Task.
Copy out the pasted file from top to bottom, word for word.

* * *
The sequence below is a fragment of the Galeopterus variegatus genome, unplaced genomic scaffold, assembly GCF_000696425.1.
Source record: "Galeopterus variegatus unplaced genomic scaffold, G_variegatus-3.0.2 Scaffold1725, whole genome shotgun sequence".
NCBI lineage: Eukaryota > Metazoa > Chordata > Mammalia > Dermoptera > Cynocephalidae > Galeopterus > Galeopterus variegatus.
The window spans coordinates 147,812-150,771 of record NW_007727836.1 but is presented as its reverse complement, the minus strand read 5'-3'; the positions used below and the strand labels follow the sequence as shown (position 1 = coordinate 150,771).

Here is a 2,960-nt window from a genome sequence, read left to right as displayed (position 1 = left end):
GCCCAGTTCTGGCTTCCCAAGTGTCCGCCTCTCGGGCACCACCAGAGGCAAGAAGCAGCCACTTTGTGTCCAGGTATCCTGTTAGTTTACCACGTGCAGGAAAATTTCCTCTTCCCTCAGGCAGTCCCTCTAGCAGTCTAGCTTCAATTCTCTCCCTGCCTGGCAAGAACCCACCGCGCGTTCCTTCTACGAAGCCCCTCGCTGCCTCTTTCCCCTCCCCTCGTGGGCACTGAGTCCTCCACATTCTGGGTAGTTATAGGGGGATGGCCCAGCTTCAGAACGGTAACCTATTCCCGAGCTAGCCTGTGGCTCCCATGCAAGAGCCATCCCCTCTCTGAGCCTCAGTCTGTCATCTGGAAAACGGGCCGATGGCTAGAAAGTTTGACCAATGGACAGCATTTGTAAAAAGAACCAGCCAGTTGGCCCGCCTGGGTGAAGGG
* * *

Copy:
The sequence below is a fragment of the Galeopterus variegatus genome, unplaced genomic scaffold, assembly GCF_000696425.1.
Source record: "Galeopterus variegatus unplaced genomic scaffold, G_variegatus-3.0.2 Scaffold1725, whole genome shotgun sequence".
NCBI lineage: Eukaryota > Metazoa > Chordata > Mammalia > Dermoptera > Cynocephalidae > Galeopterus > Galeopterus variegatus.
The window spans coordinates 147,812-150,771 of record NW_007727836.1 but is presented as its reverse complement, the minus strand read 5'-3'; the positions used below and the strand labels follow the sequence as shown (position 1 = coordinate 150,771).

Here is a 2,960-nt window from a genome sequence, read left to right as displayed (position 1 = left end):
GCCCAGTTCTGGCTTCCCAAGTGTCCGCCTCTCGGGCACCACCAGAGGCAAGAAGCAGCCACTTTGTGTCCAGGTATCCTGTTAGTTTACCACGTGCAGGAAAATTTCCTCTTCCCTCAGGCAGTCCCTCTAGCAGTCTAGCTTCAATTCTCTCCCTGCCTGGCAAGAACCCACCGCGCGTTCCTTCTACGAAGCCCCTCGCTGCCTCTTTCCCCTCCCCTCGTGGGCACTGAGTCCTCCACATTCTGGGTAGTTATAGGGGGATGGCCCAGCTTCAGAACGGTAACCTATTCCCGAGCTAGCCTGTGGCTCCCATGCAAGAGCCATCCCCTCTCTGAGCCTCAGTCTGTCATCTGGAAAACGGGCCGATGGCTAGAAAGTTTGACCAATGGACAGCATTTGTAAAAAGAACCAGCCAGTTGGCCCGCCTGGGTGAAGGG